Online Play Readings Help Students Develop New Work


Student Play Reading Series, 10/14/20, GVL / Jonathan Eloi Lantiegne

Chavala Ymker

Editors Note: Participant in the Play Reading Series, Chavala Ymker, detached herself from while she covered the event and interviewed her peers.

It was 6:30 p.m. on a Thursday night as Grand Valley students ranging from freshman to alumni gathered on a livestreamed Zoom call with associate professor of theatre, Jim Bell. The fourth and final night of the Student Play Reading Series was about to commence. While theatre struggles to find its place in the new online world, the Grand Valley Department of Music, Theatre, and Dance  is creating a space for student writers to share new work. 

The four playwrights–Meredith Fletcher, A. Shull, Chavala Ymker, and Hamlet Arnott–were all a part of an independent study Playwriting II class in Winter 2020. By the end of the semester, each student had a rough draft of a one act or full length play. When the planned public reading didn’t happen in April, Bell and the students knew that somehow they would make sure their scripts had the chance to come alive.  

As a playwright himself, Bell sees playwriting as the foundation of theatre and he is excited about how the new scripts can show the full capability of theatre.“Often students will ask me why we can’t do plays relevant to them, and new plays help us see that theatre is not a museum. We are a part of theatre-making,” Bell said.

Public readings are important for these playwrights because it gives them a chance to hear the dialogue out loud and receive feedback from an audience. “It’s exciting for the audience to come into the process early and join in and contribute to the play’s development ,” Bell said, “And whatever form the comments come in, they are always formative in development.”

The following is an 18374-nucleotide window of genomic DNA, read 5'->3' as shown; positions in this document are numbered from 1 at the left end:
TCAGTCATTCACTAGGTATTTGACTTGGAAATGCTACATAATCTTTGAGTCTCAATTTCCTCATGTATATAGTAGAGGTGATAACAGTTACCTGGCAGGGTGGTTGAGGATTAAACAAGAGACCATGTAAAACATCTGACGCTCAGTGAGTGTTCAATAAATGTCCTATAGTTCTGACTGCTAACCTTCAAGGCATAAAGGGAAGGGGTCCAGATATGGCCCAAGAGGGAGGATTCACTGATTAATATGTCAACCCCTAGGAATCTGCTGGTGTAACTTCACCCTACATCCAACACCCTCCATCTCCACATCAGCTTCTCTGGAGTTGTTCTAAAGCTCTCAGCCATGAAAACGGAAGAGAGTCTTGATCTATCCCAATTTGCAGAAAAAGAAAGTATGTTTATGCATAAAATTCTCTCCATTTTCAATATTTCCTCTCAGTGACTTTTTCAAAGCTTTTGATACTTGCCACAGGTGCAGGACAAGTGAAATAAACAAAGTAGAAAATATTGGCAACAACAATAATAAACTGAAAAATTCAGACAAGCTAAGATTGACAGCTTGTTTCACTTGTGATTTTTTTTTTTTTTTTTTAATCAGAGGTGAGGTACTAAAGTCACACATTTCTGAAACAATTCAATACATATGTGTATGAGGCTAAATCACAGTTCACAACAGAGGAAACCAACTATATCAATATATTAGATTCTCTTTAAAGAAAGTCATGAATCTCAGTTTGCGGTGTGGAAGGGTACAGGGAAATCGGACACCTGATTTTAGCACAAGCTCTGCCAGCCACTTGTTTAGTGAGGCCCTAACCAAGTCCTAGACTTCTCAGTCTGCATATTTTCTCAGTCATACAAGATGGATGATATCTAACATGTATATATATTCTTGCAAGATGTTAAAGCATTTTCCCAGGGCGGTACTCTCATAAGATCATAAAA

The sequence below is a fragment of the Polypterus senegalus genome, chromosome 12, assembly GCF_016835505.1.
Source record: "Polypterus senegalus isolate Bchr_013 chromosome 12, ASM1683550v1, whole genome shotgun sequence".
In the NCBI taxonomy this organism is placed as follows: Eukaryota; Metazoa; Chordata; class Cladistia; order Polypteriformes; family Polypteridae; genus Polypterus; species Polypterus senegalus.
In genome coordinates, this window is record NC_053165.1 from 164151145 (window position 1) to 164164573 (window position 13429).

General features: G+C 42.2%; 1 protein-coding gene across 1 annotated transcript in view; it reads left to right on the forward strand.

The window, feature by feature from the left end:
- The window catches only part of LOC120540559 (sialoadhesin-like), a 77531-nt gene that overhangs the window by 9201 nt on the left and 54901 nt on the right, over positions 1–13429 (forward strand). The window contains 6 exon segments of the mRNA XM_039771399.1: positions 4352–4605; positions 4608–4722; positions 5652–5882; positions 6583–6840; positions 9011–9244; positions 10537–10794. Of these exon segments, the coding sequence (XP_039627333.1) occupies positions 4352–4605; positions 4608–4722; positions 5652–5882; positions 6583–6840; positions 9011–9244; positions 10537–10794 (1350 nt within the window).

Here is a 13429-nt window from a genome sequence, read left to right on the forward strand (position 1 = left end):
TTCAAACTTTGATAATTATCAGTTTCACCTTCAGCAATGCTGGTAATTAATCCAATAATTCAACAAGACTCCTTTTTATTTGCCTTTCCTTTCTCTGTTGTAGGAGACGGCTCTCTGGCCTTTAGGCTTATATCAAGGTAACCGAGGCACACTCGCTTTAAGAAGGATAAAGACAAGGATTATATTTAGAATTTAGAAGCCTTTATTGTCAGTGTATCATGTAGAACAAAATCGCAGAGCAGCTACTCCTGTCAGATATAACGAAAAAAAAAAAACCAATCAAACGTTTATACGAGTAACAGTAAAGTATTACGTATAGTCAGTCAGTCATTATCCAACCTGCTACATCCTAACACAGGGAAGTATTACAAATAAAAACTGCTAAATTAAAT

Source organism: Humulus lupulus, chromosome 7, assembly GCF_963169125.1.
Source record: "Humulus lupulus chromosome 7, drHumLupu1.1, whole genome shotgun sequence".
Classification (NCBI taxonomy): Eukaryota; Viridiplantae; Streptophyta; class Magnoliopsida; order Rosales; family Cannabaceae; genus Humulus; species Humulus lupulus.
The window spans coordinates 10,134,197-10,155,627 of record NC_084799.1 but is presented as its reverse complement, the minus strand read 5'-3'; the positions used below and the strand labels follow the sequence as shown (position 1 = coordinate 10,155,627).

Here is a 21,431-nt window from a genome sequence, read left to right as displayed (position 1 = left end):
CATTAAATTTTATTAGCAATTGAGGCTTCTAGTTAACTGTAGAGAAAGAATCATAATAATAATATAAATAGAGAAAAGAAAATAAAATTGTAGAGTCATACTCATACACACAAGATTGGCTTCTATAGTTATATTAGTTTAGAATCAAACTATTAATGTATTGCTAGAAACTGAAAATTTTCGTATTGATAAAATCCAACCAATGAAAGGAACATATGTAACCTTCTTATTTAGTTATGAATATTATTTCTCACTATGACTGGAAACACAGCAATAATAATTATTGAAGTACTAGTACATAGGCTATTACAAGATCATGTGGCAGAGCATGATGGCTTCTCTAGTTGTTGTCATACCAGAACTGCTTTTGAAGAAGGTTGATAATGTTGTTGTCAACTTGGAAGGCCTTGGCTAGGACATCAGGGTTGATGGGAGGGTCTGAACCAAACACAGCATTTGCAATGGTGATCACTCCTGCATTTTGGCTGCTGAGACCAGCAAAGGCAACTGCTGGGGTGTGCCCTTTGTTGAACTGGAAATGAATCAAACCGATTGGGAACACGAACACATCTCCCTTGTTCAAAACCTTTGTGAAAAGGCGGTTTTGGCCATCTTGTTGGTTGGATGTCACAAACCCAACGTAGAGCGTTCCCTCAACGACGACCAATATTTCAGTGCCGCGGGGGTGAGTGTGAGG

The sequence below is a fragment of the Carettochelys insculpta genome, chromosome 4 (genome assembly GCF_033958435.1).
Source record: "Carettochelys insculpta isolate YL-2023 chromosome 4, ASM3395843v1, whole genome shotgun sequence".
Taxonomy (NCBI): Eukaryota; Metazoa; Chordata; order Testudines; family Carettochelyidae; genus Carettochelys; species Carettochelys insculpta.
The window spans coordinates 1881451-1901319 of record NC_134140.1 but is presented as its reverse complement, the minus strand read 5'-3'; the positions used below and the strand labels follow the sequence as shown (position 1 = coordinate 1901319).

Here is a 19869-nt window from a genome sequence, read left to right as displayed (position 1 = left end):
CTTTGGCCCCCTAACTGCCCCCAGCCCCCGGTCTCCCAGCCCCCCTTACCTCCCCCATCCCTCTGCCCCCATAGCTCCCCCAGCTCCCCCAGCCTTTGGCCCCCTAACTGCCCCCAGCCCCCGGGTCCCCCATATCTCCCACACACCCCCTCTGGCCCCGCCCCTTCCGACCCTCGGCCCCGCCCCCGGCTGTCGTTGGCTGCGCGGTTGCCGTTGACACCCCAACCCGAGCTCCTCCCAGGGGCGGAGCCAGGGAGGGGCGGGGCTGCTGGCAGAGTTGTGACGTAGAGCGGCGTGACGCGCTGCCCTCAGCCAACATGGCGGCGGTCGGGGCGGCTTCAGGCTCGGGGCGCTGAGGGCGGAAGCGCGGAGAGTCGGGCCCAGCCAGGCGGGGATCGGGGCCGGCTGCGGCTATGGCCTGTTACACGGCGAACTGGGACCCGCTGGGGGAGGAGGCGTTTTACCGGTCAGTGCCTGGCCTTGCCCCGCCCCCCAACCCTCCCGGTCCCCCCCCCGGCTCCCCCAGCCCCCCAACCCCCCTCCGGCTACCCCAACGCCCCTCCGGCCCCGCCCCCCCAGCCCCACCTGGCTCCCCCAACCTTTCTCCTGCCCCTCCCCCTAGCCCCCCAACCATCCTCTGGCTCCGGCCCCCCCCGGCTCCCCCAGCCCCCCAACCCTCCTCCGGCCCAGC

Like many theatre students, Hamlet Arnott came to the program primarily interested in acting, but after taking Playwriting their freshman year, they knew this was something they wanted to pursue. On Thursday night, Arnott shared their script entitled “Saga

Arnott knew they wanted to tell a story that captured their experience as a nonbinary person, “You don’t see many nonbinary characters explicitly in art and if so, they’re not by nonbinary artists and thus they are tokenized. I wanted to bring my experience to a wider audience.”

One day, Arnott hopes to get “Saga” fully produced, and this public reading was the first step, “It’s really cool, taking it outside the academic environment and opening it up for the community to get actual audience feedback.”

As Bell puts it, “Writing is personal and theatre is not. It’s hard to put it onstage but this is a safe and productive environment where there can be a lot of growth.” 

After the reading, the playwright took public comments, and the cast and the other playwrights discussed the script. It was clear that Arnott had effectively captured the nonbinary experience  in a powerful way. By the end of the night, critiques had been made and Arnott was one step closer to the dream of production.

New play readings are exciting on all levels of the Grand Valley Theatre Department. Actors enjoy being the first person to bring a character to life and other students are getting excited about the possibility of taking the Playwriting I class offered next year. 

Bell encouraged each playwright to do something with their scripts. “I want you to do some kind of editing after receiving this feedback. Then find somewhere to submit it for development,” Bell said.  

You can watch all of the recordings on the Grand Valley Music, Theatre, and Dance YouTube page.